Auctioneers often inquire about requirements necessary for selling vehicles at auction. Bo Benton, GAA Board Member, past president, prior bid calling champion and third generation auctioneer has graciously written the following response. Bo owns and operates L.W. Benton Company, Inc in Macon, GA and regularly conducts automobile auctions.  In a nutshell an auctioneer must have a used vehicle dealer license to sell vehicles. There are a few exceptions to this law. For example, if you are selling vehicles which are being disposed of under administration of an estate or when auctioning used motor vehicles and real property at the same sale when such vehicles and property are owned by a common owner.

Although laws are up to interpretation and many times hard to understand, below are some frequently asked questions posted on the Secretary of State’s website. The purpose of these questions were to clarify how the Secretary of State’s office interpret the law.

How many vehicles can I sell in a year before I have to be licensed?

You may not sell any vehicles with the intent to make a profit before becoming a licensed dealer. O.C.G.A. 43-47-2 (17)(A) defines a used motor vehicle dealer as “any person who, for commission or with intent to make a profit or gain of money or other thing of value, sells, exchanges, rents with option to purchase, offers, or attempts to negotiate a sale or exchange of an interest in used motor vehicles or who is engaged wholly or in part in the business of selling used motor vehicles, whether or not such motor vehicles are owned by such person. A motor vehicle broker shall be deemed to be a used motor vehicle dealer or a used car dealer for the purposes of this chapter.”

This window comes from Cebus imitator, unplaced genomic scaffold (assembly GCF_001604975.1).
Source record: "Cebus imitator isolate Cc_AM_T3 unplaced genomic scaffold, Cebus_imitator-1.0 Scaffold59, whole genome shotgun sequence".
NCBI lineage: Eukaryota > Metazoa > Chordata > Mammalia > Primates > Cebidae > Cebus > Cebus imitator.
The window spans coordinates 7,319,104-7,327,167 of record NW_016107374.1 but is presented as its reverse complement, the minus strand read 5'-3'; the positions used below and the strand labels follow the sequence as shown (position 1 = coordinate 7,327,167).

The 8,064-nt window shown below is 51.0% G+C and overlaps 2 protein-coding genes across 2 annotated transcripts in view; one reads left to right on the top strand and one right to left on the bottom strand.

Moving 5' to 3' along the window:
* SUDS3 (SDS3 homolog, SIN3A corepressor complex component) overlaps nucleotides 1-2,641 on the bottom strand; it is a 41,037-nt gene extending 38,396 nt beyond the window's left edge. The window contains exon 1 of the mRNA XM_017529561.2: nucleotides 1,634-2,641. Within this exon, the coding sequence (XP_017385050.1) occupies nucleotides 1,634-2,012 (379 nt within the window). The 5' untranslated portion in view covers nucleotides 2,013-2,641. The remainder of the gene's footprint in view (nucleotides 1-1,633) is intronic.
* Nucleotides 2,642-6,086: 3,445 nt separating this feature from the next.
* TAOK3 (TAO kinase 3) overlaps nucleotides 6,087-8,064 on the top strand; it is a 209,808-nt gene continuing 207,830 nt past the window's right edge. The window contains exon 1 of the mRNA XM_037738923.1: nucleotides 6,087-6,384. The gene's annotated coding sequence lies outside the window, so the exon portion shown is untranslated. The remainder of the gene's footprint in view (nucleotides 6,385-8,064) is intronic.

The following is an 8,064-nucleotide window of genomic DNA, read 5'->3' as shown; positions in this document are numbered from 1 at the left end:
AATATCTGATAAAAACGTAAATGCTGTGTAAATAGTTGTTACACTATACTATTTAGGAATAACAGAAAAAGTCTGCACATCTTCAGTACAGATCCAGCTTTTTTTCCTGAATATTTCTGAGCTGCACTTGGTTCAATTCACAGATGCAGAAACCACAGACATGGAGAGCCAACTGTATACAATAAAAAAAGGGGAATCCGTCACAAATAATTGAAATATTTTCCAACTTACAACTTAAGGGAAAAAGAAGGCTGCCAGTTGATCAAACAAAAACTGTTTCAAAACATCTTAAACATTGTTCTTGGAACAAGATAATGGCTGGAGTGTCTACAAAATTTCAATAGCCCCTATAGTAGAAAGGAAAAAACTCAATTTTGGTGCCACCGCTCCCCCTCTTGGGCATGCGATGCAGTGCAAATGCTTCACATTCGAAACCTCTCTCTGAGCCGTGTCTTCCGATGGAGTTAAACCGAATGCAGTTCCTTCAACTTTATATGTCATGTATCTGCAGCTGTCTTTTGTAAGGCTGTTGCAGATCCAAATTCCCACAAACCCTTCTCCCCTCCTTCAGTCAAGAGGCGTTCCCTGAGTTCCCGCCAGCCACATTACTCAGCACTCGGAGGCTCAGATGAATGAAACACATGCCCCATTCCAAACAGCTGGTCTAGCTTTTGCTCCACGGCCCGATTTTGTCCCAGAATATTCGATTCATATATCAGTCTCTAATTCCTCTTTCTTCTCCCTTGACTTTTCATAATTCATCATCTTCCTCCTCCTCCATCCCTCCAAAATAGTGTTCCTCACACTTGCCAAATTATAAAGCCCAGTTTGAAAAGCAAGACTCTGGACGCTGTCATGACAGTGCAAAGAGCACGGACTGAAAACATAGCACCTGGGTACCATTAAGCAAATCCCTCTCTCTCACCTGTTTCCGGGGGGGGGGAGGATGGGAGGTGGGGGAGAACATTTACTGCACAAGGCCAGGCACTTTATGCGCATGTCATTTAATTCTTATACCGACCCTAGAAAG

I thought I could sell up to five vehicles in a year before I had to be licensed?

The “five cars per year” statement has been misinterpreted by many people.  The origin of the “five car” phrase is the Used Motor Vehicle Dealers’ and Used Motor Vehicle Parts Dealers’ Registration Act.  O.C.G.A. 43-47-2 (17)(A) states that “…the sale of five or more used motor vehicles in any one calendar year shall be prima-facie evidence that a person is engaged in the business of selling used motor vehicles.”  This means that evidence indicating that a person has sold five or more used motor vehicles in any one calendar year can be used to show that the person is engaged in the unlicensed practice of used motor vehicle sales.  This statement should be read in its context, and should not be misinterpreted to mean that a person may sell up to five vehicles in a year before becoming licensed.

Do I need a license to sell on the Internet? 

You need a used motor vehicle dealer license to sell a vehicle, whether on an open lot, as a broker in an office suite, or on the Internet (O.C.G.A. 43-47-7).  Even though you sell through a site on the Internet, you must still meet the requirements for an “established place of business”, as stated in O.C.G.A 43-47-2 (3) and Board Rule 681-6-.01.  You must also meet the same requirements for bond and insurance as a dealer with an open lot.  Refer to the Information Sheet for Used Motor Vehicle Dealers.

What type of license do I need to sell motorcycles or pull-behind trailers?

Motorcycles and non-motorized trailers do not meet the definition of “motor vehicle” or “car”, as defined in the Used Motor Vehicle Dealers’ and Used Motor Vehicle Parts Dealers’ Registration Act.  O.C.G.A. 43-47-2 (7) defines  “motor vehicle” or “car” as “…every vehicle which is self-propelled and required to be registered under the laws of this state, except trackless trolleys (which are classified as streetcars), airplanes, motorboats, motorcycles, motor driven cycles, or go-carts.”  According to this code section, motorcycles and pull-behind trailers are exempted from the category of “motor vehicle” or “car”, and, consequently, the sales of motorcycles and pull-behind trailers are not regulated by the Used Motor Vehicle Dealer Board.  The only requirement to buy and sell motorcycles or pull-behind trailers is to obtain a local business license and a dealer registration number from the Department of Motor Vehicle Safety.

Above information from

Hopefully these FAQ’s help clear up how the state interprets the laws in regards to an auctioneer selling vehicles at auction.